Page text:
In the end, I got home only one day later and with no snow to shovel! Delays and cancelled flights (and on occasion, getting stranded at the airport) are a part of travel. Try to remind yourself it’s all part of the adventure. Try to have some fun in between figuring our your flights.

What are your tips for getting home when you’re stranded at the airport? Share in the comments!


This Post Has 20 Comments

  1. Lots of great advice I am saving!

    Could have been worse. I was stranded in China (Hong Kong) for four days after 9/11. There was absolutely NO way to get home and no one knew what was going on or when we might be able to leave. A strange feeling.

  2. Along with checking the airlines, check hotels, unless you want to sleep at the airport. Hotels will fill up quickly when weather forces cancellations.

  3. Is your destination a manageable drive? I was stuck at O’hare 2 days before Christmas with a cancelled flight to Gran Rapids, spent the night there, airlines still couldn’t get a whole plane of us out the next day. A couple of us snagged the last rental car the rental agency had – got home on Christmas Eve and split the cosr 4 ways.

    Which leads me to another tip – make friends with fellow stranded passengers, you never know what connections or supplies they have. And you can share a few laughs along the way. Misery loves company!

  4. Maybe airlines will do these things for Samantha Brown but not for us commoners. I have tried the other airline route or even getting the airline to rebook me on a route that would avoid a weathered-in airport. Nope. No luck. I have many other examples of airlines not wanting to help.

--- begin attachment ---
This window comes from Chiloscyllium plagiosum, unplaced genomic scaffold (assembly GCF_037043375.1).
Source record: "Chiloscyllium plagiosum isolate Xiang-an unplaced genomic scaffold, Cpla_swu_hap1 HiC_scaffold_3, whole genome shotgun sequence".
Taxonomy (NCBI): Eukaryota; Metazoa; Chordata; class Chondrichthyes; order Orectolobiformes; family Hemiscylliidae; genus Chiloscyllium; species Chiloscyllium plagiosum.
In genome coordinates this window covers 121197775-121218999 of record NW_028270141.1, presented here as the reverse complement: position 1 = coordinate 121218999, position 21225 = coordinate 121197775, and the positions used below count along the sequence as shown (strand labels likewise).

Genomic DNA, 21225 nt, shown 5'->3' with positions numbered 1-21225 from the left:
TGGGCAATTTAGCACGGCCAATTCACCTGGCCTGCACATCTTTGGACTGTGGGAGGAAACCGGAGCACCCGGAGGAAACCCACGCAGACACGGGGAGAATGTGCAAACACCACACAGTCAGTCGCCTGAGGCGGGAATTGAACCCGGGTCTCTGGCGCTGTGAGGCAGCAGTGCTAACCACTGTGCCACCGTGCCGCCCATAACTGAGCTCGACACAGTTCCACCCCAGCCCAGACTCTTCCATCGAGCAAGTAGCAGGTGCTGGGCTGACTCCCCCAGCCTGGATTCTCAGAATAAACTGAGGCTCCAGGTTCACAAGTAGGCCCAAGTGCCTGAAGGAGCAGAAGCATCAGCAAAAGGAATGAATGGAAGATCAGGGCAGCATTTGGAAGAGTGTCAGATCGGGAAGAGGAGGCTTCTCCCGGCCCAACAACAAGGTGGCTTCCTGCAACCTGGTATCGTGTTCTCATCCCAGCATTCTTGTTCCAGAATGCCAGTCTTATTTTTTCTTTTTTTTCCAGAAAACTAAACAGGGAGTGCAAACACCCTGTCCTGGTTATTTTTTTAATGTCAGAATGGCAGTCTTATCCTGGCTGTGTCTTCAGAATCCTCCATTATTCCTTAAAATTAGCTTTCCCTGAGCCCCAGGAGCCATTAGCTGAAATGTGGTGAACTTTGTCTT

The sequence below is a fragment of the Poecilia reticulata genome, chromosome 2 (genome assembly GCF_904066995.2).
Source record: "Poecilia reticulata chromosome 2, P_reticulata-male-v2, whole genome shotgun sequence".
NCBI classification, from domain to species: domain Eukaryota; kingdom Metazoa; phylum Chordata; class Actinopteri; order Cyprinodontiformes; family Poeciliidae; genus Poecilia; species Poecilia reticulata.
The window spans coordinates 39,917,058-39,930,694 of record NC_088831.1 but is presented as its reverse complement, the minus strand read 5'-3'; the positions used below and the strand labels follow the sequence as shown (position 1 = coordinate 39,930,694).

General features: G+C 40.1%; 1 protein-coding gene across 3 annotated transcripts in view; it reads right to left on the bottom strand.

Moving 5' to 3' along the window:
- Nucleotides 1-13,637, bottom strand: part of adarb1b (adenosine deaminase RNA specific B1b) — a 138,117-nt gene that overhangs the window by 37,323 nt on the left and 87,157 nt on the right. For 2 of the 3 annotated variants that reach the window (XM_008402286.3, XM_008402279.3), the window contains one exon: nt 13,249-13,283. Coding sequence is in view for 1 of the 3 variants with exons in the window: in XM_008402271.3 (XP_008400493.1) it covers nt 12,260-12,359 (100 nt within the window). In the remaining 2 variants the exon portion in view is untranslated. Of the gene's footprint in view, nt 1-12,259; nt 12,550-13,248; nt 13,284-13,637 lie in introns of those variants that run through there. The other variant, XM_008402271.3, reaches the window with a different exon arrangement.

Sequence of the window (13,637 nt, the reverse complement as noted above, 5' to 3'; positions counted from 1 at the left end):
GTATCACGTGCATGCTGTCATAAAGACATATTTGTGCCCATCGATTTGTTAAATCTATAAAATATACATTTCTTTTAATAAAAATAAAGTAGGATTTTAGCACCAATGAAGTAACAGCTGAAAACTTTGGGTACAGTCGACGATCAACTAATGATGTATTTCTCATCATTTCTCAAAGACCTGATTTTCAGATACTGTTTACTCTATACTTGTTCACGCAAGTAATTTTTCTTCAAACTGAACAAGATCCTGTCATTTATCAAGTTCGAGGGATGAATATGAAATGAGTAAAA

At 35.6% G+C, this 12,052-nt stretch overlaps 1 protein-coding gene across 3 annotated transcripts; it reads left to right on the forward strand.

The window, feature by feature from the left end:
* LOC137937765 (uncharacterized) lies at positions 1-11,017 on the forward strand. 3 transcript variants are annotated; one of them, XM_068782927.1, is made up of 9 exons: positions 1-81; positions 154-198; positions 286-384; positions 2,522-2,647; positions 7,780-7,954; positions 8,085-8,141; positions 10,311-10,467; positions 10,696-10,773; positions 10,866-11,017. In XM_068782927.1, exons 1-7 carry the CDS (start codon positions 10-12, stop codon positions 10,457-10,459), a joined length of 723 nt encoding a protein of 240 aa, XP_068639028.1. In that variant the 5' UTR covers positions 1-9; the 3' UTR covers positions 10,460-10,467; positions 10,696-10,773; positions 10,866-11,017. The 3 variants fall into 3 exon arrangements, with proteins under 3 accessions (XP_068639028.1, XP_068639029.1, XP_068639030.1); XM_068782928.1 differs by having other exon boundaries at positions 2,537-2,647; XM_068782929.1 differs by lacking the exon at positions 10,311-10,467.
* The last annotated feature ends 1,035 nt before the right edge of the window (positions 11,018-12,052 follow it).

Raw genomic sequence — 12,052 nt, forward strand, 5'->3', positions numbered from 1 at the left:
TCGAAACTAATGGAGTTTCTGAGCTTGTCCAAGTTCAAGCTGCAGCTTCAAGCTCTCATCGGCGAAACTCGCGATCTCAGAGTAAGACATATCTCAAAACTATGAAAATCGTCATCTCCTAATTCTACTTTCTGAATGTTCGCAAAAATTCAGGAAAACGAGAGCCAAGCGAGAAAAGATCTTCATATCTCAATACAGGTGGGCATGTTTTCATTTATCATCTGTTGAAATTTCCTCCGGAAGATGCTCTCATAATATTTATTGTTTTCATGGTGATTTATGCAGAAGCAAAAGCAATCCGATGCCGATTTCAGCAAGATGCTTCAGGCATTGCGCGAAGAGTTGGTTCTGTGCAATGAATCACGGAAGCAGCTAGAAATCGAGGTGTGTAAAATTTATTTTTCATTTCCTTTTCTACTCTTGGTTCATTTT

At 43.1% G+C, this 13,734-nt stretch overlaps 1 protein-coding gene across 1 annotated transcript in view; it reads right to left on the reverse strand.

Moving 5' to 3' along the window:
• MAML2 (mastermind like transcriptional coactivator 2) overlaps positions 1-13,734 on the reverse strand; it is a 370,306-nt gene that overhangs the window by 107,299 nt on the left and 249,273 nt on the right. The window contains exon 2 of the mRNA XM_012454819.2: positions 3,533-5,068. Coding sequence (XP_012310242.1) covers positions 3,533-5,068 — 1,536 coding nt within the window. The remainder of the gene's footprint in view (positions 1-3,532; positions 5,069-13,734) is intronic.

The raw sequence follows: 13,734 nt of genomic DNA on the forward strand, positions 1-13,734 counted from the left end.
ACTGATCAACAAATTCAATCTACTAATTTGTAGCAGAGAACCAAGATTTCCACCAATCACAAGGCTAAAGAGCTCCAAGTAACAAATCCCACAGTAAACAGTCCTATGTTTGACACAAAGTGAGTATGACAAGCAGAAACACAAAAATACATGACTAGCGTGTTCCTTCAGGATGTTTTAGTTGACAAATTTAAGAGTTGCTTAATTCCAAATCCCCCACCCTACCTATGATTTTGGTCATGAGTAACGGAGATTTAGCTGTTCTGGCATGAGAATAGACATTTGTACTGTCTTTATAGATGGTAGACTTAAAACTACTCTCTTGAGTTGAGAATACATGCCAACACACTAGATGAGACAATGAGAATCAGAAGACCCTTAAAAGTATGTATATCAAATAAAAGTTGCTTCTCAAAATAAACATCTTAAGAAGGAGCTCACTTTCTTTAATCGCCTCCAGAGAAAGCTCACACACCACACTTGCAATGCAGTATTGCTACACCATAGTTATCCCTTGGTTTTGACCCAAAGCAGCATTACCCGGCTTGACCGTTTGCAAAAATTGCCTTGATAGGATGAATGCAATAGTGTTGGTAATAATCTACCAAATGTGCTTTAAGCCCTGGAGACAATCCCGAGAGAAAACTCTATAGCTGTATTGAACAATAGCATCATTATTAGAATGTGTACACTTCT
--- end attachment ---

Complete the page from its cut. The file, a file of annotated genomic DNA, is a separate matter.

1. Allie, I totally agree! Unless things have changed in the last year that I don’t know about! When my flight from ORD to MSP with Delta was cancelled for mechanical problems, there were other flights going to MSP (and this was around 6 at night, plenty of flights available for the evening), but Delta didn’t do anything besides give us a hotel room and on the first flight the next morning (a Delta flight). I just wanted to get home!!

      1. Amanda, I have also found Delta is completely useless. Avoid them whenever possible. American Airlines also left us stranded at O’Hare after 10 pm on a Sunday evening since our connecting flight left without us (they had a day long computer system “glitch.”) They told us all local hotels were completely booked, offered us a cot in the terminal until Wednesday, which was the next available flight that was not full. The American reps were uninformed and inexperienced and useless. We then had to to find a one way car rental from O’Hare to Milwaukee airport. Hertz-National: no one way rentals allowed. Avis truly tried harder and helped dozens of thankful stranded passengers, with a smile and coffee/cookies. Avis was the hero of the day. We finally got home at 4 am Monday.

  5. I agree on it depending on who you are. If you don’t have a whole ton of followers on Twitter, I doubt tweeting would make any difference. I have done it and been ignored by Delta before, and then watched when someone with a ton of followers tweet about them and magically it is fixed. I also have seen airlines make things work for frequent fliers over other passengers waiting in line. It is good to have the hints and tricks though, because I guess you never know.

  6. You make it sound like Columbus is a bad place to be and you have to escape anyway you can.

    Planning a trip to Japan and made sure Twitter is on my phone. I will follow the airports and airlines. Also I will nave my cell phone in a Mophie case and will have two backup power sources. Thanks for all of your advice.

  7. Always double check why your flight was cancelled, even when the weather’s bad. I was recently flying when there was a storm. Three of my flights were cancelled due to weather, but one was cancelled due to mechanical issues. I got free food vouchers from the airline for that flight. It’s a small token when you spend 18 hours in the airport, but airport food is expensive so I’ll take what I can get!